Doctors at the University of Goteborg in Sweden are waiting to see whether or not they can call two uterus transplant surgeries a success after two women donated the organs to their daughters. Doctors say they are optimistic after the procedures went smoothly, but that the real test will be whether the women can carry healthy babies to term.
The surgeries aren't the first of their kind, but a similar one in Saudi Arabia led to the uterus being removed due to a blood clot. Doctors say the risk of complications is greatly lessened when the donor is a blood relative of the recipient, but with something as fragile as a womb, anything can happen.
The procedure, if successful, could prove to be life-changing for women who can't have babies on their own.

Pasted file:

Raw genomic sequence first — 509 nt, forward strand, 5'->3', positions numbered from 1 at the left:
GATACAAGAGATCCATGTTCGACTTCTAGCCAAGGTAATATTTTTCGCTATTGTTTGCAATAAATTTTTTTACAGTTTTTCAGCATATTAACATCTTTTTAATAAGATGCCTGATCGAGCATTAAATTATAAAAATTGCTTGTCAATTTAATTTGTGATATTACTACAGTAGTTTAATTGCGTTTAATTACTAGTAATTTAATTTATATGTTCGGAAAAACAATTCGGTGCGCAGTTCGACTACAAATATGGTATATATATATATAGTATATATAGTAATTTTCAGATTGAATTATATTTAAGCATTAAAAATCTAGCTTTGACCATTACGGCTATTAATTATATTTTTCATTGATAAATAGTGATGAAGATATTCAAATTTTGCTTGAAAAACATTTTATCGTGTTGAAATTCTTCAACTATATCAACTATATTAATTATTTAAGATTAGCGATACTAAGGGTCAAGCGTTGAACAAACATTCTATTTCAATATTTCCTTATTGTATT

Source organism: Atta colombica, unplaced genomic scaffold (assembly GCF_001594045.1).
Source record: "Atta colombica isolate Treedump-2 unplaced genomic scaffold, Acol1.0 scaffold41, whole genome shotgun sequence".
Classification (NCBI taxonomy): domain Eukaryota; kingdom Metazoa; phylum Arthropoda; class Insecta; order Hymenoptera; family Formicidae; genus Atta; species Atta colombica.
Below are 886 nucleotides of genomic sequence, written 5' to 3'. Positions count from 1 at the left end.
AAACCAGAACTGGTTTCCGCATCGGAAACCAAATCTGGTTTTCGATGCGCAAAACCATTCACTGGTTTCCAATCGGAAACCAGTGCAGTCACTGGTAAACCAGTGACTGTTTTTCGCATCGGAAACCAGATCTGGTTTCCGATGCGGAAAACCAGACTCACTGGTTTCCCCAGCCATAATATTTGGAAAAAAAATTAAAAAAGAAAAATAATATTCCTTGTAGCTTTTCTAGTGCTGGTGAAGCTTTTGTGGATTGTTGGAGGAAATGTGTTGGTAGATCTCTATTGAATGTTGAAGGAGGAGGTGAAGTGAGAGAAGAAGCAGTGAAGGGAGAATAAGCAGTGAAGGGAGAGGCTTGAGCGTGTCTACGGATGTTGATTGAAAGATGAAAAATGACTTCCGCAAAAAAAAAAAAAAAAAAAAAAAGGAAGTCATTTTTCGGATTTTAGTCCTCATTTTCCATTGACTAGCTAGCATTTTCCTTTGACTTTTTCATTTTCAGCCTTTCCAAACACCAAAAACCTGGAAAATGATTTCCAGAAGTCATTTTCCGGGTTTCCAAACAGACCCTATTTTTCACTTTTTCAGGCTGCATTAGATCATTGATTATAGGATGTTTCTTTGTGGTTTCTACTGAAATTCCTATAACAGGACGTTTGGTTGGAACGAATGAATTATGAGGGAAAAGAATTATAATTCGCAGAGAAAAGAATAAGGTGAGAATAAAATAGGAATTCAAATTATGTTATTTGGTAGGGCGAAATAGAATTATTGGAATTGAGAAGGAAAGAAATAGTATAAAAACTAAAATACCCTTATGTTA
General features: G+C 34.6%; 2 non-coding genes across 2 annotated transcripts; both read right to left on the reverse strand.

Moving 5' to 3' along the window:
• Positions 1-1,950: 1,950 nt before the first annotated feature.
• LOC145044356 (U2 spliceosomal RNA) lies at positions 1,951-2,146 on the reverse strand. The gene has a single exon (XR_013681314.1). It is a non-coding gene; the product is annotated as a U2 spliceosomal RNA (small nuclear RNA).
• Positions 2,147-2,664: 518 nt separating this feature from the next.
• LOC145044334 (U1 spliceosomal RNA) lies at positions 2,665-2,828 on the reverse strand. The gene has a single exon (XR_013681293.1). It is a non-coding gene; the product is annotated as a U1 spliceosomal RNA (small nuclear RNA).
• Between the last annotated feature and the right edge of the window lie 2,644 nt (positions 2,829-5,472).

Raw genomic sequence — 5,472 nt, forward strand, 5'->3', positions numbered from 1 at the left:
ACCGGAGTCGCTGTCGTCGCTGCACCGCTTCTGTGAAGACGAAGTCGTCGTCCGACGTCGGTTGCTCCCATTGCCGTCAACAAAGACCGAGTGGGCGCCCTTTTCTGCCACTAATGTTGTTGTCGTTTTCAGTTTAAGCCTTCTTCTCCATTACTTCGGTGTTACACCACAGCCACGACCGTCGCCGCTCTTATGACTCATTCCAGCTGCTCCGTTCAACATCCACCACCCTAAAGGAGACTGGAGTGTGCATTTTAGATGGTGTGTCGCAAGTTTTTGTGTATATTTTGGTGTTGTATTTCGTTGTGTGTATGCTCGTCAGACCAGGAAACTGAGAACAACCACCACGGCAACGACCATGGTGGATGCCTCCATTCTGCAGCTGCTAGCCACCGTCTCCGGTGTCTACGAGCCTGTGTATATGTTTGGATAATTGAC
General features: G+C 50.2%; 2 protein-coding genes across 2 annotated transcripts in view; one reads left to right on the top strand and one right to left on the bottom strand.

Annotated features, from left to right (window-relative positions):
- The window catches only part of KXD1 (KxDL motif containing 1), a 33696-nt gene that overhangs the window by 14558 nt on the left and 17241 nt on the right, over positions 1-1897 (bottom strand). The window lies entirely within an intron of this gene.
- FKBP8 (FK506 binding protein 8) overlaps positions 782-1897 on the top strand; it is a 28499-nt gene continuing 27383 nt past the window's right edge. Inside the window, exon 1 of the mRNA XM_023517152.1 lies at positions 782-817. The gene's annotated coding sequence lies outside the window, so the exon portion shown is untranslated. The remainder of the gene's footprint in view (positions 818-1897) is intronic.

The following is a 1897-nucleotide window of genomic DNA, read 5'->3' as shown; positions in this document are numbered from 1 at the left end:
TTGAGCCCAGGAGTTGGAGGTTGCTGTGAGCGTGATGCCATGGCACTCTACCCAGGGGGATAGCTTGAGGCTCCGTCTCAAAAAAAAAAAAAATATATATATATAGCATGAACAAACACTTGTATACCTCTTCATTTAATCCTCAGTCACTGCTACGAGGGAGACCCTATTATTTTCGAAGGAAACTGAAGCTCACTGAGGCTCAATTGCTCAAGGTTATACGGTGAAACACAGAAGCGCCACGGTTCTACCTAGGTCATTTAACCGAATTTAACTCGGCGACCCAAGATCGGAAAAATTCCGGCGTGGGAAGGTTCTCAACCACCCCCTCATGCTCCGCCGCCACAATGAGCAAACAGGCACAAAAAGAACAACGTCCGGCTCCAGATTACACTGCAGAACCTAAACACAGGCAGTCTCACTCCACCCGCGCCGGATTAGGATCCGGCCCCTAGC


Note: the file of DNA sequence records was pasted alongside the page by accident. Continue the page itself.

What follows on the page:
"There's no doubt this will be a pioneering step if it's been successful," said Scott Nelson, chair of obstetrics and gynecology at the University of Glasgow, Scotland. "At present, the only option for these women is to have a surrogacy, i.e. having their embryos implanted into another woman."
There are significant risks involved with the transplant, however, such as the womb having fewer blood vessels than would be found in the patient's own. This could lead to insufficient development of the fetus. Also, if one of the new recipients does become pregnant, she will only be allowed two full-term pregnancies with the organ in order to stop the mandatory use of anti-rejection drugs (which stop the body from rejecting the foreign organ).
Still, such a significant step in science could make a huge impact in the world of infertility, and many are hopeful that the results will be better than expected.